Sounding like a psychotic hybrid of early Slipknot, Converge and the Dillinger Escape Plan, and having built up their sound and following for five years before finally being signed and releasing a full-length album, Boston natives Vein pull together two genres that shouldn’t work together – vicious, dissonant mathcore and single minded nu-metal – and create something far more brutal than the latter as well as more accessible and strangely catchy than the former on their debut album.
Kicking things off with a burst of intense energy Virus://Vibrance stands out right away, bringing in the famous Amen Break and a twisted, lurching guitar lick before five seconds have even passed and then seamlessly transitioning into live drumming and an instantly memorable riff that sounds as though it was dragged forwards from the early 2000s. The nu-metal elements work surprisingly well together with the unhinged, hyperaggressive mathcore that runs through most of the album, grounding the dissonant riffs and explosive drumming with catchy interludes that prevents it from becoming a chaotic mess. Old Data in a Dead Machine doubles down on the nu-metal sound after a frantic intro, showing off singer Anthony DiDio’s range with clean singing before slowing down with a grinding breakdown – the first of many on this album – that hits with the force of a sledgehammer and turns a riff that would have been a generic space-filler on a late 00s metalcore record into a brutal and necessary part of the song, leading straight into another sampled drum break and the short (and slightly pointless) Rebirth Protocol. The first six tracks are more like two 5-minute ones split into six parts, dividing the album almost equally into halves – “two” wild, unrestrained and violent songs to begin with followed by a slower and more focused second half. Having already thrown you in at the deep end with the first six minutes, Broken Glass Complexion collapses into chaos right away in a hail of screeching, dissonant guitars and drum fills that feel as though you’re being battered by the music itself, soon switching abruptly to a verse that bounces between all three styles of vocals before giving itself over to more clean singing and a crazed outro that breaks itself up with a bizarre, wavering burst of feedback. Carrying on from the last song with a distorted siren and then giving way to a strangely (and relatively) calm breakbeat, Anesthesia is one of the few moments you’ll get to catch your breath on this album – although at only a minute long it feels more like a bridge between the last song and the next, gradually building on an increasingly intense mantra of “day in day out/I don’t wanna be like this” until Demise Automation expands on it with a twisted, squealing hook. The slower pace and less complex instrumentation causes it to hit even harder than most of the previous songs, giving itself over to the rhythm without letting up on the claustrophobic, unsettling atmosphere that’s been built up from the first notes of the record.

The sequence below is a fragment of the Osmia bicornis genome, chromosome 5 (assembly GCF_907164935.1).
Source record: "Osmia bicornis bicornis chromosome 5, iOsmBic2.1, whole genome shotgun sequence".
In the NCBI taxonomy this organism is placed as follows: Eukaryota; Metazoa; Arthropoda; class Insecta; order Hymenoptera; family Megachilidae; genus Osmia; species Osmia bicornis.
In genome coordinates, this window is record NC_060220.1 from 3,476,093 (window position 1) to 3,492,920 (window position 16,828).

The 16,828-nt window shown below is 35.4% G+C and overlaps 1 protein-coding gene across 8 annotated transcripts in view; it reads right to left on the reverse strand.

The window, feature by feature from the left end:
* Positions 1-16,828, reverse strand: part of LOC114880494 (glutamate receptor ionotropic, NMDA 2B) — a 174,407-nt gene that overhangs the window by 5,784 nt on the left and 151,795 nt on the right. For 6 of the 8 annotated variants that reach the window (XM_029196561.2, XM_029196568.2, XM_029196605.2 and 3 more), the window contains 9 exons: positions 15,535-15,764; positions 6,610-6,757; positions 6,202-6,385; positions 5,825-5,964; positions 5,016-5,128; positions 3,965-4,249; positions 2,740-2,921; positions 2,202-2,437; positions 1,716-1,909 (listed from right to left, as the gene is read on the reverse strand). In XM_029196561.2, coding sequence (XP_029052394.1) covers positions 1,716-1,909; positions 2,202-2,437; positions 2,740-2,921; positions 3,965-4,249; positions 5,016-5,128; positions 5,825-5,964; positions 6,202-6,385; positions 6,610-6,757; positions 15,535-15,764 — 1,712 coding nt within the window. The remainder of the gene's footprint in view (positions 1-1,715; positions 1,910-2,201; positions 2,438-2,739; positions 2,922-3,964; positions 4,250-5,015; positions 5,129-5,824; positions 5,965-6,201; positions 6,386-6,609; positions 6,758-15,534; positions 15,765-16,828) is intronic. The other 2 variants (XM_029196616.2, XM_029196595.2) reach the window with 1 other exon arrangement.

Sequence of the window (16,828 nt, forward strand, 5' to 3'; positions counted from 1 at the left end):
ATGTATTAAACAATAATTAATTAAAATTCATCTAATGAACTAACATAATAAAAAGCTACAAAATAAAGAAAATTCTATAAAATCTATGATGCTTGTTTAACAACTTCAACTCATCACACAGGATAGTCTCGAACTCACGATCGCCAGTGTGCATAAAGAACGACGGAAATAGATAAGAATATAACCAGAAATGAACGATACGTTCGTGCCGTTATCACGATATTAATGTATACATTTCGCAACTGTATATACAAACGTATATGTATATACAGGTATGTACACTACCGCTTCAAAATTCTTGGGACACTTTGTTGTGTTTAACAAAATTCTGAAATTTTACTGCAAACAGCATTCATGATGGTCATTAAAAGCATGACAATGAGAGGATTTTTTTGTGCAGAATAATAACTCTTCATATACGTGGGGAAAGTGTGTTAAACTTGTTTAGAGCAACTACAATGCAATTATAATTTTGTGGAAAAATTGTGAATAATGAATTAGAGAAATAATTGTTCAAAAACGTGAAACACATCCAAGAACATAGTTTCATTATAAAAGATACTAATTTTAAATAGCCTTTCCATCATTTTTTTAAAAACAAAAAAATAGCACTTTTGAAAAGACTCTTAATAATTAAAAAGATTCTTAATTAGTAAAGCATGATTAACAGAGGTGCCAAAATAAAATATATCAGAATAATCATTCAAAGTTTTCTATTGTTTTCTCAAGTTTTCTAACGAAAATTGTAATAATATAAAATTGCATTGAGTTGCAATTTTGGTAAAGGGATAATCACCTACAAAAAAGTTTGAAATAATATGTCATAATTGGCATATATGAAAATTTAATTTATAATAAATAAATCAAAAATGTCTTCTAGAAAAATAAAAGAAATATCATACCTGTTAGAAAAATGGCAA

The second half of the album sees the band going all-in with the nu-metal side of their sound, beginning with Doomtech which brings the speed down even more than Demise Automation – going from bursts of unrestrained violence lead by drummer Matt Wood to a slower and heavier grind that wouldn’t have been out of place in the golden age of metalcore until it almost completely does away with the aggression, bringing in a bridge that offers some relief from the crushingly heavy chorus (“every time I close my eyes I crash a thousand cars, and all my loved ones die!”) and wouldn’t be out of place on a Deftones song – but this is only a brief respite before a hail of drum rolls and shrieking feedback kicks in, bringing in one more round of the chorus to end it…and Untitled (which feels less like an outro and more like its own track, unlike Rebirth Protocol and Demise Automation) properly ends things with a short and thrashy burst of speed, layering two different vocal lines on top of each other – passionate, clean wailing and the rabid shrieking that covers the rest of the record. Bearing down on the listener with a choppy, almost djent-like riff, End Eternal is a brutal piece of work; featuring some of the best and most memorable drumming here along with a chorus spat out with so much force the listener physically feels it, eventually closing with one of the most startling things on the album – a text-to-speech voice intoning “goodbye” before the band delivers the finishing blow – the song is easily the high point of the record and the best thing the band have done to date. The title track Errorzone goes for a more focused approach, tearing away from the rabid chaos of before for a slower and darker atmosphere with a more melodic feel to it…which works up until two minutes in at which point the only real misstep of the album gets made, suddenly introducing a wimpy and painfully cliche melody (“it’s out of myyyy haaaaands…”) which carries on through to the end of the song and completely wrecks the atmosphere and sense of danger that the album had built up. Quitting Infinity makes a brave effort to try and recapture the attitude that was ruined by Errorzone, and for the most part it succeeds by going for the polar opposite vocally and bringing the low growls to the front of the mix along with gradually getting slower and more oppressive sounding – but after the tonal whiplash that was the second half of the last song it doesn’t hit as hard as it should.
For the most part Vein’s strengths are in short, vicious blasts of songs instead of 4+ minute ones, but despite sometimes losing its focus Errorzone is sharp, brutal and completely insane (much like the album cover) – along with being the best and most exciting nu-metal album in at least a decade.
Genres… mathcore, nu-metalcore
Best tracks… Virus://Vibrance, Broken Glass Complexion, Demise Automation, End Eternal